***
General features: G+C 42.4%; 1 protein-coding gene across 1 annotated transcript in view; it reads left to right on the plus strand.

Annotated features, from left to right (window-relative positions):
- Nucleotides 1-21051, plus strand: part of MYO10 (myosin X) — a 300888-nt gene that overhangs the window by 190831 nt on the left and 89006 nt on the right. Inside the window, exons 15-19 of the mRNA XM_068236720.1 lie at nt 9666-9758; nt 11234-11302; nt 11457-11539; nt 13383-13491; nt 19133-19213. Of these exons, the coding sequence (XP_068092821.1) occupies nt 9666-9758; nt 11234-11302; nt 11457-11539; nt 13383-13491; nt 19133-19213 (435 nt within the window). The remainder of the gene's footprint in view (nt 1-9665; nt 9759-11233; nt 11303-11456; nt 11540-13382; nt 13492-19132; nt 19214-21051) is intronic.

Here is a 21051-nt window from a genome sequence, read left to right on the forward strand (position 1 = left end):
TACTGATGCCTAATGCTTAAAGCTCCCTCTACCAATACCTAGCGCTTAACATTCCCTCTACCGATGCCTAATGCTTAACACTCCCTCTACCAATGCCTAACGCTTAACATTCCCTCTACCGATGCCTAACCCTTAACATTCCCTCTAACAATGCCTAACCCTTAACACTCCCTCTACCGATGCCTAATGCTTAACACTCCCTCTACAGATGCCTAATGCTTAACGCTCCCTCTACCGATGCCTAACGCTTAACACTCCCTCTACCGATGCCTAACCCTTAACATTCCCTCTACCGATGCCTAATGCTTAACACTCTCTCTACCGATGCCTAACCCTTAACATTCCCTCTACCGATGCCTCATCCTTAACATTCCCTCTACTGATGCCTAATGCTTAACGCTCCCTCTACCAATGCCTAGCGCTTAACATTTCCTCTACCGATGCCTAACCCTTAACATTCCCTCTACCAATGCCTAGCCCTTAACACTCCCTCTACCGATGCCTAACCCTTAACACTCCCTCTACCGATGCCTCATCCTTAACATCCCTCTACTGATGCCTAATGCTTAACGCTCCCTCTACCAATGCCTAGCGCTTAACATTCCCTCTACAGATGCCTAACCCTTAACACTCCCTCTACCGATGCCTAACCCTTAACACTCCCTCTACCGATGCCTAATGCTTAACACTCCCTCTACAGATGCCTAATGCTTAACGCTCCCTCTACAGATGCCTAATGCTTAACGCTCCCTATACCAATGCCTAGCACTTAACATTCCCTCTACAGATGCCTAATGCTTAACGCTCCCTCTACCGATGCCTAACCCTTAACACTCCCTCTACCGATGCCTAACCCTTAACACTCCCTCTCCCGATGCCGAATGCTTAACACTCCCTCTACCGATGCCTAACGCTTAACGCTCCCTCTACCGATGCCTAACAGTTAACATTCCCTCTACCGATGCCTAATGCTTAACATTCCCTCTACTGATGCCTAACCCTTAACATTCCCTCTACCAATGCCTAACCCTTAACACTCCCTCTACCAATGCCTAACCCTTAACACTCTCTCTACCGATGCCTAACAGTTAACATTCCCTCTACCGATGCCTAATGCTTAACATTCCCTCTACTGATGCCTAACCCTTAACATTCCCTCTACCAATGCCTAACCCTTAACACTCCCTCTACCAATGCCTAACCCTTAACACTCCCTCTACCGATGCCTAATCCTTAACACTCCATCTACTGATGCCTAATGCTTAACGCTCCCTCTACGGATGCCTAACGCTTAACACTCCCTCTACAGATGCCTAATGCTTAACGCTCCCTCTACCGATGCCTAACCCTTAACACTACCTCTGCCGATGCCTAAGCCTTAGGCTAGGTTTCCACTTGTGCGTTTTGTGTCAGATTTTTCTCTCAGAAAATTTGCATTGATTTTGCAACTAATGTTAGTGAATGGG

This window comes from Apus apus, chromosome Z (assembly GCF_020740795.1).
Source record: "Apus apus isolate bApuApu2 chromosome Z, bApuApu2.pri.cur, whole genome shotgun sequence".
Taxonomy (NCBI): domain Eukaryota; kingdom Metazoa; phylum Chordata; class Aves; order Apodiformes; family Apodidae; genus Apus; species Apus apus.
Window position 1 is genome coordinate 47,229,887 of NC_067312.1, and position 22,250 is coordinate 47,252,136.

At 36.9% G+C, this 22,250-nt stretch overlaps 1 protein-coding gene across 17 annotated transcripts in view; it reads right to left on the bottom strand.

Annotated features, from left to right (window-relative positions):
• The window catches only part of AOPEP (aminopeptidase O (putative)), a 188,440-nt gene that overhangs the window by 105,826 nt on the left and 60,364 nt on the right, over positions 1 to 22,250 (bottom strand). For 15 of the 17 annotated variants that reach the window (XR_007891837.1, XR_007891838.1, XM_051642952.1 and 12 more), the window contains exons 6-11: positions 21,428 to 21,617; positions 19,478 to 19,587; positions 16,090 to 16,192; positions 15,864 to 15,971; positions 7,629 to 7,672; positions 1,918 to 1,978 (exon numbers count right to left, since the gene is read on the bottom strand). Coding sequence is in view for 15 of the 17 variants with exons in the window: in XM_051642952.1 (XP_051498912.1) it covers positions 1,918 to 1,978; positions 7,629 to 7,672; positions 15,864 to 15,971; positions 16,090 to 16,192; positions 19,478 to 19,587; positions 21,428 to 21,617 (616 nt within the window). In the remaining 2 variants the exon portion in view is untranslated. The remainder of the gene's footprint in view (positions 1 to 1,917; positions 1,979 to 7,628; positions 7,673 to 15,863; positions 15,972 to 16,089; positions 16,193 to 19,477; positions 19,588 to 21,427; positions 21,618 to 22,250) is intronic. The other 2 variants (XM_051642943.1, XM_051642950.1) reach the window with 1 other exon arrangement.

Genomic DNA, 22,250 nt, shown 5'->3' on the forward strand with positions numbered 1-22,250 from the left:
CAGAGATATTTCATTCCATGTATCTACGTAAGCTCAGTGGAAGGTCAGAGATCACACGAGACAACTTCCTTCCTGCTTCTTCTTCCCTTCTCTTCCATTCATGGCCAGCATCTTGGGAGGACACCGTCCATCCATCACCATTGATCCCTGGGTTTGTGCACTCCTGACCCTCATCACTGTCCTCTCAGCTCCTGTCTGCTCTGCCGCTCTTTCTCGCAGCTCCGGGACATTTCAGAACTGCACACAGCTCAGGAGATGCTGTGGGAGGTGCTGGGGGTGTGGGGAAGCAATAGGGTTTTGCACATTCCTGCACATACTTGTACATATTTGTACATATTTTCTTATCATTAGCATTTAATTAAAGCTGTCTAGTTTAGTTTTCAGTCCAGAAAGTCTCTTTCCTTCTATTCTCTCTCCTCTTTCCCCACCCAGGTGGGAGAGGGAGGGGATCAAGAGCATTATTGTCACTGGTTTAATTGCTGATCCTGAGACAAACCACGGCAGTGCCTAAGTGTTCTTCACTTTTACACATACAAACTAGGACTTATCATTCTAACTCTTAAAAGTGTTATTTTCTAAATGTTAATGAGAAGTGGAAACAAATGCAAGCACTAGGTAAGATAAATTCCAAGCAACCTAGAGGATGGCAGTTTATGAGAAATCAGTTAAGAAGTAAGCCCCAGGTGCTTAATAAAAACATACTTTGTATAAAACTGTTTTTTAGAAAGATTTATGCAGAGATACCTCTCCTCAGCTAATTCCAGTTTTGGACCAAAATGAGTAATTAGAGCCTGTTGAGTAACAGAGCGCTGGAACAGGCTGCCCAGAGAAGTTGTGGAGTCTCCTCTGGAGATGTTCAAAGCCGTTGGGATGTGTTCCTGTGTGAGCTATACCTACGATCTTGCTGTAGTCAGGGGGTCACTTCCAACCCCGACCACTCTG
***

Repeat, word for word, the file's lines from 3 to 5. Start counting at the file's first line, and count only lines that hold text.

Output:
- Nucleotides 1-21051, plus strand: part of MYO10 (myosin X) — a 300888-nt gene that overhangs the window by 190831 nt on the left and 89006 nt on the right. Inside the window, exons 15-19 of the mRNA XM_068236720.1 lie at nt 9666-9758; nt 11234-11302; nt 11457-11539; nt 13383-13491; nt 19133-19213. Of these exons, the coding sequence (XP_068092821.1) occupies nt 9666-9758; nt 11234-11302; nt 11457-11539; nt 13383-13491; nt 19133-19213 (435 nt within the window). The remainder of the gene's footprint in view (nt 1-9665; nt 9759-11233; nt 11303-11456; nt 11540-13382; nt 13492-19132; nt 19214-21051) is intronic.

Here is a 21051-nt window from a genome sequence, read left to right on the forward strand (position 1 = left end):
TACTGATGCCTAATGCTTAAAGCTCCCTCTACCAATACCTAGCGCTTAACATTCCCTCTACCGATGCCTAATGCTTAACACTCCCTCTACCAATGCCTAACGCTTAACATTCCCTCTACCGATGCCTAACCCTTAACATTCCCTCTAACAATGCCTAACCCTTAACACTCCCTCTACCGATGCCTAATGCTTAACACTCCCTCTACAGATGCCTAATGCTTAACGCTCCCTCTACCGATGCCTAACGCTTAACACTCCCTCTACCGATGCCTAACCCTTAACATTCCCTCTACCGATGCCTAATGCTTAACACTCTCTCTACCGATGCCTAACCCTTAACATTCCCTCTACCGATGCCTCATCCTTAACATTCCCTCTACTGATGCCTAATGCTTAACGCTCCCTCTACCAATGCCTAGCGCTTAACATTTCCTCTACCGATGCCTAACCCTTAACATTCCCTCTACCAATGCCTAGCCCTTAACACTCCCTCTACCGATGCCTAACCCTTAACACTCCCTCTACCGATGCCTCATCCTTAACATCCCTCTACTGATGCCTAATGCTTAACGCTCCCTCTACCAATGCCTAGCGCTTAACATTCCCTCTACAGATGCCTAACCCTTAACACTCCCTCTACCGATGCCTAACCCTTAACACTCCCTCTACCGATGCCTAATGCTTAACACTCCCTCTACAGATGCCTAATGCTTAACGCTCCCTCTACAGATGCCTAATGCTTAACGCTCCCTATACCAATGCCTAGCACTTAACATTCCCTCTACAGATGCCTAATGCTTAACGCTCCCTCTACCGATGCCTAACCCTTAACACTCCCTCTACCGATGCCTAACCCTTAACACTCCCTCTCCCGATGCCGAATGCTTAACACTCCCTCTACCGATGCCTAACGCTTAACGCTCCCTCTACCGATGCCTAACAGTTAACATTCCCTCTACCGATGCCTAATGCTTAACATTCCCTCTACTGATGCCTAACCCTTAACATTCCCTCTACCAATGCCTAACCCTTAACACTCCCTCTACCAATGCCTAACCCTTAACACTCTCTCTACCGATGCCTAACAGTTAACATTCCCTCTACCGATGCCTAATGCTTAACATTCCCTCTACTGATGCCTAACCCTTAACATTCCCTCTACCAATGCCTAACCCTTAACACTCCCTCTACCAATGCCTAACCCTTAACACTCCCTCTACCGATGCCTAATCCTTAACACTCCATCTACTGATGCCTAATGCTTAACGCTCCCTCTACGGATGCCTAACGCTTAACACTCCCTCTACAGATGCCTAATGCTTAACGCTCCCTCTACCGATGCCTAACCCTTAACACTACCTCTGCCGATGCCTAAGCCTTAGGCTAGGTTTCCACTTGTGCGTTTTGTGTCAGATTTTTCTCTCAGAAAATTTGCATTGATTTTGCAACTAATGTTAGTGAATGGG